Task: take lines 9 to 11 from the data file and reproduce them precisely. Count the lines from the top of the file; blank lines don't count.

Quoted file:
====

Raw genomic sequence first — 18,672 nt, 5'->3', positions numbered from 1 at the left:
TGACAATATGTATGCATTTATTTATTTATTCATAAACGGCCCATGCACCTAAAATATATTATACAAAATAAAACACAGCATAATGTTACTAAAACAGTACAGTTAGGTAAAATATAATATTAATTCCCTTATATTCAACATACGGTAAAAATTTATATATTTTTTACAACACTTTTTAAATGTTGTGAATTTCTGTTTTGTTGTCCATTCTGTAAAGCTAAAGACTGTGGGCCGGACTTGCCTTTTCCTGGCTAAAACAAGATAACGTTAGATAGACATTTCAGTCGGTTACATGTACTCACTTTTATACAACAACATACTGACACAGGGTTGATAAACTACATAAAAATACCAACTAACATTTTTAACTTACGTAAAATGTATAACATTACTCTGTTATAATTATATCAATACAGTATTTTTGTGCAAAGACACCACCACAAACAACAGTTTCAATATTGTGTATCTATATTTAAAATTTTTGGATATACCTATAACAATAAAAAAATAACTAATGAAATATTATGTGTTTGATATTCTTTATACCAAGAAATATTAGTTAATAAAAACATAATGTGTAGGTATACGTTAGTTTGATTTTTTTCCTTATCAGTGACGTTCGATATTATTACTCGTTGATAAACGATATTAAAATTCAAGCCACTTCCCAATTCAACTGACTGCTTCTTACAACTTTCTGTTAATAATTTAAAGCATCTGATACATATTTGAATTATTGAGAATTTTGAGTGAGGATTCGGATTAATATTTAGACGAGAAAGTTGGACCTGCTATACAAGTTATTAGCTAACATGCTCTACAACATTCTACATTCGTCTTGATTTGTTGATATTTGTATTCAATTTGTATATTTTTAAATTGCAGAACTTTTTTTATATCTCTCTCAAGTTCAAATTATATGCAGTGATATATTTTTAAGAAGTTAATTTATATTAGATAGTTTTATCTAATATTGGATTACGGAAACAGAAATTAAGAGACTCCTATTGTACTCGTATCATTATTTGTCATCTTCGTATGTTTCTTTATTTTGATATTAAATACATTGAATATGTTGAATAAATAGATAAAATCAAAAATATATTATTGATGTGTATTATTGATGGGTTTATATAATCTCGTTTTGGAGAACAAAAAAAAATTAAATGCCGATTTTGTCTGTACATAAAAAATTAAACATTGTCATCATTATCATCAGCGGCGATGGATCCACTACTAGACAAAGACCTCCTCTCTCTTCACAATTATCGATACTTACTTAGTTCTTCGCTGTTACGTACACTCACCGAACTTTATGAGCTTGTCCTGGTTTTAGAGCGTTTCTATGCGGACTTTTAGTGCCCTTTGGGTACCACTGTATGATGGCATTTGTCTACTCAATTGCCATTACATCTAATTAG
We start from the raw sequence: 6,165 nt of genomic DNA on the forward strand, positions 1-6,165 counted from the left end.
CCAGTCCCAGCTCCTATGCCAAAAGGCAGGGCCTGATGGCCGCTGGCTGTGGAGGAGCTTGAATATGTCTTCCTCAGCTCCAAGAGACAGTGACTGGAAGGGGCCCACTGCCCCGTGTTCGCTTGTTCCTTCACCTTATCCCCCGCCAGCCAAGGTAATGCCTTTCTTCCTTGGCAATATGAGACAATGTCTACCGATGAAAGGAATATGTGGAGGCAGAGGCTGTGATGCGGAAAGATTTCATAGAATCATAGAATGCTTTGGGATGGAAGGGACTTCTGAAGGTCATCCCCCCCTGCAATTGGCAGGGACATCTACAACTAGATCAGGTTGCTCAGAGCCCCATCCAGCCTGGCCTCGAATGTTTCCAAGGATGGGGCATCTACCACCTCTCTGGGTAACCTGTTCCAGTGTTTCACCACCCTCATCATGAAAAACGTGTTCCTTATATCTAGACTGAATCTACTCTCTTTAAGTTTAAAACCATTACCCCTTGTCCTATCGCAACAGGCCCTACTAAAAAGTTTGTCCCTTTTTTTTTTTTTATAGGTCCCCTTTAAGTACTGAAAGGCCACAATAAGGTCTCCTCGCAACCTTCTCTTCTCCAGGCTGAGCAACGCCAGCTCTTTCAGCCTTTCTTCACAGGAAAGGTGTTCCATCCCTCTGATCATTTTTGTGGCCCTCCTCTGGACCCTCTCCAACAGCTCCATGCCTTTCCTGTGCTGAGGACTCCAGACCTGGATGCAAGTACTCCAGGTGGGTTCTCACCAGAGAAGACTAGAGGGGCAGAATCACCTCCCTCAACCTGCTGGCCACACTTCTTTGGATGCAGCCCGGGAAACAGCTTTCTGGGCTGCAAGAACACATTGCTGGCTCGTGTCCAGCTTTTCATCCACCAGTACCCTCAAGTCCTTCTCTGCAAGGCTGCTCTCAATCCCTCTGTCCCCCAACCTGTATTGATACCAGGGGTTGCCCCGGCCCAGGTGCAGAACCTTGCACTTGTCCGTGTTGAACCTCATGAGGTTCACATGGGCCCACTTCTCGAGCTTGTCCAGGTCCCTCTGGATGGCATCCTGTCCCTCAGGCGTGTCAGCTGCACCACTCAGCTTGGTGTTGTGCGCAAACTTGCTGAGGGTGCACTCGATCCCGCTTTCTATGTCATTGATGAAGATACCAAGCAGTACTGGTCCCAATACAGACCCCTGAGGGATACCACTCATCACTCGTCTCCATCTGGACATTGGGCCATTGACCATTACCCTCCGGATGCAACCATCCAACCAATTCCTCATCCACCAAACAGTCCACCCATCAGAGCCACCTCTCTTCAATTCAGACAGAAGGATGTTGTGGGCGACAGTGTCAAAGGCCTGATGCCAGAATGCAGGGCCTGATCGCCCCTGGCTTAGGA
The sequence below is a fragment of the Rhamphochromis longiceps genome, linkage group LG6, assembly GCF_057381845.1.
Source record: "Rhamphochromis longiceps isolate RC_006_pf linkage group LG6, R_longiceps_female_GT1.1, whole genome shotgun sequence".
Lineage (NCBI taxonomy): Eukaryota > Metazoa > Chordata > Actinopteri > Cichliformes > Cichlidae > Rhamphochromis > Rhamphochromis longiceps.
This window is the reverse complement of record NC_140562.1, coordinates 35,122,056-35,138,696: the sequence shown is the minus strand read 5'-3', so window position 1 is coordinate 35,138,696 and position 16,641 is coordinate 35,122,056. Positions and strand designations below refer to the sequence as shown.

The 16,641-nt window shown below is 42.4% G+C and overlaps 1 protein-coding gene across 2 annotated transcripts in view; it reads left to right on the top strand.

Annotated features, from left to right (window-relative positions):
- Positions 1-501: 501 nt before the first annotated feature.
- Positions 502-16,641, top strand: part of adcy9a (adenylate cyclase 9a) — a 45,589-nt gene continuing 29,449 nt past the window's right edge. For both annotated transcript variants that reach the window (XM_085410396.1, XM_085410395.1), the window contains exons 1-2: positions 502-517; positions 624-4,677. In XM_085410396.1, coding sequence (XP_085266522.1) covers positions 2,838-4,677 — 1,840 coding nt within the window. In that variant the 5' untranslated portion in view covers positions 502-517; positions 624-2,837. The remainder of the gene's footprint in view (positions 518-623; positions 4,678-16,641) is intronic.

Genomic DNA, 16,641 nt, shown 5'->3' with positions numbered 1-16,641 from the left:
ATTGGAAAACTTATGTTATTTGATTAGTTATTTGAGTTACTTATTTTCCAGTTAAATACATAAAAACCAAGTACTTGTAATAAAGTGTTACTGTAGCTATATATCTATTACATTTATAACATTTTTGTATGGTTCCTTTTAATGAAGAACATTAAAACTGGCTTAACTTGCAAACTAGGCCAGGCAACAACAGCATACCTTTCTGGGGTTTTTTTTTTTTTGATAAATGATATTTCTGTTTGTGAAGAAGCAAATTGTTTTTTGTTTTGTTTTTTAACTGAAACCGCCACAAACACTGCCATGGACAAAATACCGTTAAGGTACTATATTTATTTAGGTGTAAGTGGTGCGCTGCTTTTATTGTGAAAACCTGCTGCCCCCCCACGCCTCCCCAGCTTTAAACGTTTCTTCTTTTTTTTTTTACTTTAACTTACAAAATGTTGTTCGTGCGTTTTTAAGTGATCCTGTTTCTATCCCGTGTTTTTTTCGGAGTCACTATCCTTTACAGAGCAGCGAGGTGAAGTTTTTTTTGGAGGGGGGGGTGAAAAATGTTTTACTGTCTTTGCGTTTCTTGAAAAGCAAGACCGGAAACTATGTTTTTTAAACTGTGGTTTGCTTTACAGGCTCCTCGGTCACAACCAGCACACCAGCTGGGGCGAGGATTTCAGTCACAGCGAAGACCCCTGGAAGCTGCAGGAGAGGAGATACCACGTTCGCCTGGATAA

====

The 16,641-nt window shown below is 42.4% G+C and overlaps 1 protein-coding gene across 2 annotated transcripts in view; it reads left to right on the top strand.

Annotated features, from left to right (window-relative positions):
- Positions 1-501: 501 nt before the first annotated feature.